Over the course of the next few posts I intend to do a review of how I saw the last decade and the changes which effected the architectural technology profession. There's been lots of regulation, changes in technology and software, construction methods . From the way planning applications are made to design and construction of building and then there was the registration or protection of titles like building surveyor and architect.
I'll start with architectural technology representation. Back in 2006 on the First Saturday in November nearly 600 ATs gathered in the Ballroom of the RDS, where the IATGN as it became known orgainised a meeting for the AT with the view to setting up a new representative body for the industry which was to be known as Architectural Technology Ireland or ATI. Yet today little has happened, other than the fact that the profession is in decline due to downturn. A far cry from the claimed 1500 members. Many of those, whom served on the committee, are now struggling to survive within the industry, so it is unfair to attribute all the blame for its failure on these individuals…. Others I believe had their own agendas and have been successful in achieving them. Its now safe to assume that ATI is dead for the immediate future anyway.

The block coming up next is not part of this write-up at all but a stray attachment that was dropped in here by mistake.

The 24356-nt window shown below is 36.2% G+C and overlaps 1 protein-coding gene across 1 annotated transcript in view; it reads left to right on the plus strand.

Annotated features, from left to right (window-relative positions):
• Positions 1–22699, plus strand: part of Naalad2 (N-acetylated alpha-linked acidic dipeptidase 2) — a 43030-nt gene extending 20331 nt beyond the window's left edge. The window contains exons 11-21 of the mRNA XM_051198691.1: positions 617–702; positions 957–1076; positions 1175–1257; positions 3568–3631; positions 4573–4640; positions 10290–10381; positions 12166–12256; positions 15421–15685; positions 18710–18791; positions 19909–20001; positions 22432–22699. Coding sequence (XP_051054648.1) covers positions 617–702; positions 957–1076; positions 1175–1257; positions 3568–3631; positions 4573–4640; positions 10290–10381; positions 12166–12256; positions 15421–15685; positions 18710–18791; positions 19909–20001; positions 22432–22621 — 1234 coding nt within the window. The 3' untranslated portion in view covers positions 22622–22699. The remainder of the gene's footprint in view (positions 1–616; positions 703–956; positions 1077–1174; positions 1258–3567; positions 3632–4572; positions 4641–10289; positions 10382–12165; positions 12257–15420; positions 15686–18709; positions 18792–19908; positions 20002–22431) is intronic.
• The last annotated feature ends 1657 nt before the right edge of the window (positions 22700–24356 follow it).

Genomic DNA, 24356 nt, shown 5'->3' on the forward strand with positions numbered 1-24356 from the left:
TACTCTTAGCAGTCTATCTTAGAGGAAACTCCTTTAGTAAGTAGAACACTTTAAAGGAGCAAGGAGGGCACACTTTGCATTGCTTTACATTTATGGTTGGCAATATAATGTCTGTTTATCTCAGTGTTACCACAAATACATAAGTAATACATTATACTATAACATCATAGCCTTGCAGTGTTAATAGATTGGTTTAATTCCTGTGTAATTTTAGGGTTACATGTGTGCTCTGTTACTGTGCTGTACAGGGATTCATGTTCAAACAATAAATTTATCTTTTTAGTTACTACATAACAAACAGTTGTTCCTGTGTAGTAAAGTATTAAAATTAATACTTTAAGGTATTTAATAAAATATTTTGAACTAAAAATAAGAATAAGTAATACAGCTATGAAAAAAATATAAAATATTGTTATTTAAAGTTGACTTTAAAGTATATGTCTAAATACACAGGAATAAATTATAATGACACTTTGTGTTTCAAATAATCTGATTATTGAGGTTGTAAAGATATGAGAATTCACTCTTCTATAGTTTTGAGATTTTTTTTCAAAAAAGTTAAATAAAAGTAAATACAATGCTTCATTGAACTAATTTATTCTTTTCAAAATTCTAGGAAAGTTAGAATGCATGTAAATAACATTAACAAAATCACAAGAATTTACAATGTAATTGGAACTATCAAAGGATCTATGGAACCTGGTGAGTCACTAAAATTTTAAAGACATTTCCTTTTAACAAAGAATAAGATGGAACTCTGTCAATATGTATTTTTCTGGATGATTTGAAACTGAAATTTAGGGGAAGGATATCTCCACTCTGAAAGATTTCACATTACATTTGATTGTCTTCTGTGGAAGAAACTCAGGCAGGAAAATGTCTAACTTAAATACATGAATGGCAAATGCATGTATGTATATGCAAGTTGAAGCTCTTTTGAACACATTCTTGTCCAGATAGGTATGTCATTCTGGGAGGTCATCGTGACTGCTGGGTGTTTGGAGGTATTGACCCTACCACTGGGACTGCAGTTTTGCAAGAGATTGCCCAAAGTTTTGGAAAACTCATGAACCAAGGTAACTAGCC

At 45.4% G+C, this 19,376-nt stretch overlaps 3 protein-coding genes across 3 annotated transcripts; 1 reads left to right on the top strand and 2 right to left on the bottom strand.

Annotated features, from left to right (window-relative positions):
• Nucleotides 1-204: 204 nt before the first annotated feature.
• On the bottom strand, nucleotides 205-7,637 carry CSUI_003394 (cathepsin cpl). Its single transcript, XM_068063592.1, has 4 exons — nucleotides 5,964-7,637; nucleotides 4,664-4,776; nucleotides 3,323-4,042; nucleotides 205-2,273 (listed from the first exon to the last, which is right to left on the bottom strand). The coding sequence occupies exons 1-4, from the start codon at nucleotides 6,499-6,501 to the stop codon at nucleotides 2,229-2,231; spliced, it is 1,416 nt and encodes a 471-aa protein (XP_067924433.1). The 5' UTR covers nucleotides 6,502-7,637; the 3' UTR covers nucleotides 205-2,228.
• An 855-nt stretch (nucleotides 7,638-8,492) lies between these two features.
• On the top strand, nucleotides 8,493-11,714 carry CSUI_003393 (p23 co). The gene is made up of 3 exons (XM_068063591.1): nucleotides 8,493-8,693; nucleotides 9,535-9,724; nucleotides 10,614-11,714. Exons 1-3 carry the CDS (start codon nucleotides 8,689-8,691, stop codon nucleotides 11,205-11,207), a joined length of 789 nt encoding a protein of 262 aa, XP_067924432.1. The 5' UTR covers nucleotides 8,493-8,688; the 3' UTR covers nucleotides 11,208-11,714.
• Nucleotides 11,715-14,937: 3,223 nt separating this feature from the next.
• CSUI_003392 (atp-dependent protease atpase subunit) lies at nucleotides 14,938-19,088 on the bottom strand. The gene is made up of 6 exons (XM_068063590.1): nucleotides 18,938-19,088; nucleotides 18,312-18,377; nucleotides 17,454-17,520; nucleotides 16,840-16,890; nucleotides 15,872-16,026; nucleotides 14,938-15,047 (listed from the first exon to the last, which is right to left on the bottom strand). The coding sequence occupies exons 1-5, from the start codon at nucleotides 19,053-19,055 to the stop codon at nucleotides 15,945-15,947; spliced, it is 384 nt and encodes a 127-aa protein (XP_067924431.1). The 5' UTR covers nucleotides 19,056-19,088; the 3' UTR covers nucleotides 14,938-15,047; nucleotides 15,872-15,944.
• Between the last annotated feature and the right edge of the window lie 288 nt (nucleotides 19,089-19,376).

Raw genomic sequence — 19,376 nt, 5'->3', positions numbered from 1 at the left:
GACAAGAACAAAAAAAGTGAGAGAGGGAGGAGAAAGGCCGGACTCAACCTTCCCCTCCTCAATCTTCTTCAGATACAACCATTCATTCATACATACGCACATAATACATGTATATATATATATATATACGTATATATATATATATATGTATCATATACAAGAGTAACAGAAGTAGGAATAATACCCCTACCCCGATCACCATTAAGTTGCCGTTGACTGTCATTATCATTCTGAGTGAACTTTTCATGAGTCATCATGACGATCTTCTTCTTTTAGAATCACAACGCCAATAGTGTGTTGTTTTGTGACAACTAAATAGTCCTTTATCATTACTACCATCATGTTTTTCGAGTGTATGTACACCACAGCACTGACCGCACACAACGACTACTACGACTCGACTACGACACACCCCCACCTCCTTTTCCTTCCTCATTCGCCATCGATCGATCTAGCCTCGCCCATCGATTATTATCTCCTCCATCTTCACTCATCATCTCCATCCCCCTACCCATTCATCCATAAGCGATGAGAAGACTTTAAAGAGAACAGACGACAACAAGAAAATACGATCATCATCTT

Fortunately there is representation for the AT profession with CIAT and at a lesser scale in the RIAI. The CIAT membership maybe a few shy of 300 at present, but it is and has been working hard to represent the AT profession and I not doubt believe it will continue to do so in 2010 and years to come and with it the membership will increase.With a bit of luck 2010 will see a major breakthrough for CIAT.
Its only really since the RIAI achieved protection of the title of Architect (after some 150 odd years) under the Building Control Act that representation became a big issue for non-architects offering architectural services, before then few ATs considered joining any professional body, as they saw little benefit and besides in the last 10 years everybody was so busy that professional qualifications or the lack of them didn't bother anybody, from banks to solicitors, employers or clients it didn't matter. Today however it is a different story.